Expanding operations

Garpenberg, another Boliden-owned mine, has a similar control system for a part of a new major mineral deposit, Lappberget, which will substantially extend operations in the area. The system, which was taken into service in May 2009, consists of twelve fans in Lappberget between a level of 985 and 1,080 meters. After the installation, current consumption for these fans fell by approximately 500 A or 200 kW, signifying a reduction of around 40 percent.

“This has made it possible to remove the current limitations on all room fans so that these can run at a higher speed pressing in more air when a load is in progress. Consequently, the energy savings even contribute to better air quality,” Fredrik Ekenstedt maintains, interjecting that the investment also means that the electricity grid will not have to be expanded, which otherwise would have been inevitable.

At Garpenberg, approximately 50 fans will be connected to the control system in the initial phase. The company estimates that this will be completed during 2010.

At present we are carrying out a major study of the possibilities of further expanding the mine. “The new solution for ventilation will play a major role for ventilation in the study,” Mats Isaksson stresses.
Fredrik Ekenstedt
“Energy savings will be so extensive that within a period of three years we will have recovered the investment.”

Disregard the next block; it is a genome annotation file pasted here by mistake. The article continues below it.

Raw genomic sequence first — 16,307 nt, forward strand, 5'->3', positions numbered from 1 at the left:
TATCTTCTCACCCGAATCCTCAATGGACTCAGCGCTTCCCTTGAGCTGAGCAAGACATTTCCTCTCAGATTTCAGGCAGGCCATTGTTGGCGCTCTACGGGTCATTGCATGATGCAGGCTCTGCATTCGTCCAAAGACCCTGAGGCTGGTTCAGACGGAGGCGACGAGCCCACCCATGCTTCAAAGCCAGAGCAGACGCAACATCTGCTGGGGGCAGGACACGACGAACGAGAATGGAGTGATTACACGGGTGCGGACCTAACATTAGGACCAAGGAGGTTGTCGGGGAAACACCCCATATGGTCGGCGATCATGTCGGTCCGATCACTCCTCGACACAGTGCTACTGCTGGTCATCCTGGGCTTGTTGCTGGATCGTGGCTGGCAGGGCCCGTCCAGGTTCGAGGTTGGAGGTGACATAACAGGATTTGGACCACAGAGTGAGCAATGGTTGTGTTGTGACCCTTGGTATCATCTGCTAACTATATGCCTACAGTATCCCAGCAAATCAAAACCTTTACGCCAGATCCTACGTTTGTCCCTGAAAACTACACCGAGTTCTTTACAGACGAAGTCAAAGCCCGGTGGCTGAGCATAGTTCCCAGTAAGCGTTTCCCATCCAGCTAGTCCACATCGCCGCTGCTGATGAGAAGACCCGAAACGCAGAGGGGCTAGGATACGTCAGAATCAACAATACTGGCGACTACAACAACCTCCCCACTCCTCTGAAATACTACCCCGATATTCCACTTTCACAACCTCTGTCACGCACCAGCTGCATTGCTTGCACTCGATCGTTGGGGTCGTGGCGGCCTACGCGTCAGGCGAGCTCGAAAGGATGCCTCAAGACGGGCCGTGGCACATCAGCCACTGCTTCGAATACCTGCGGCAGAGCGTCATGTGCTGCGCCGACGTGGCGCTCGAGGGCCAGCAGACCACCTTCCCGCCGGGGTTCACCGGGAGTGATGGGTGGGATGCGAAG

Mats Isaksson, development engineer at Boliden.
“This has reduced the costs for ventilation by at least 30 percent”
Currently, about 30 % of fans are frequency-controlled.
“Our aim is that all fans should be retrofitted to frequency control so that the air flows are even more customized to needs”

Increasing the chances for profitable mining

Both Mats Isaksson and Fredrik Ekenstedt are very pleased with how collaboration with ABB has worked.

“The problem with this kind of project is that it takes an awfully long time.” The mining environment is very special and the production staff must always prioritize operations,” says Fredrik Ekenstedt.

Before the system is taken into service, many hours have been spent on simulations at ABB’s laboratory in Umeå. “These tests have made the installation a great deal easier,” Fredrik Ekenstedt states.

Lars Brännström, ABB’s sales supervisor for the projects at Kristineberg and Garpenberg, is also pleased with the collaboration. “This is an fine example of how customer-based development can work. Boliden is a demanding customer, but we have shown that we can satisfy their requirements,” he says.

Mats Isaksson is convinced that Boliden will install this type of ventilation system in all new subterranean mines that are established. “The energy savings it provides clearly increase the chances for profitable mining.” 
Before taking the system into service, many hours have been spent on simulations
Lars Brännström, ABB’s sales supervisor for the projects at Kristineberg and Garpenberg and Fredrik Ekenstedt, project leader for Boliden’s Technical Staff, are both pleased with Boliden’s savings.

System 800xA is discrete but an effective “brain” in the Kristineberg mine ventilation system.

Lars Brännström, ABB’s sales supervisor
“This is an fine example of how customer-based development can work. Boliden is a demanding customer, but we have shown that we can satisfy their requirements.”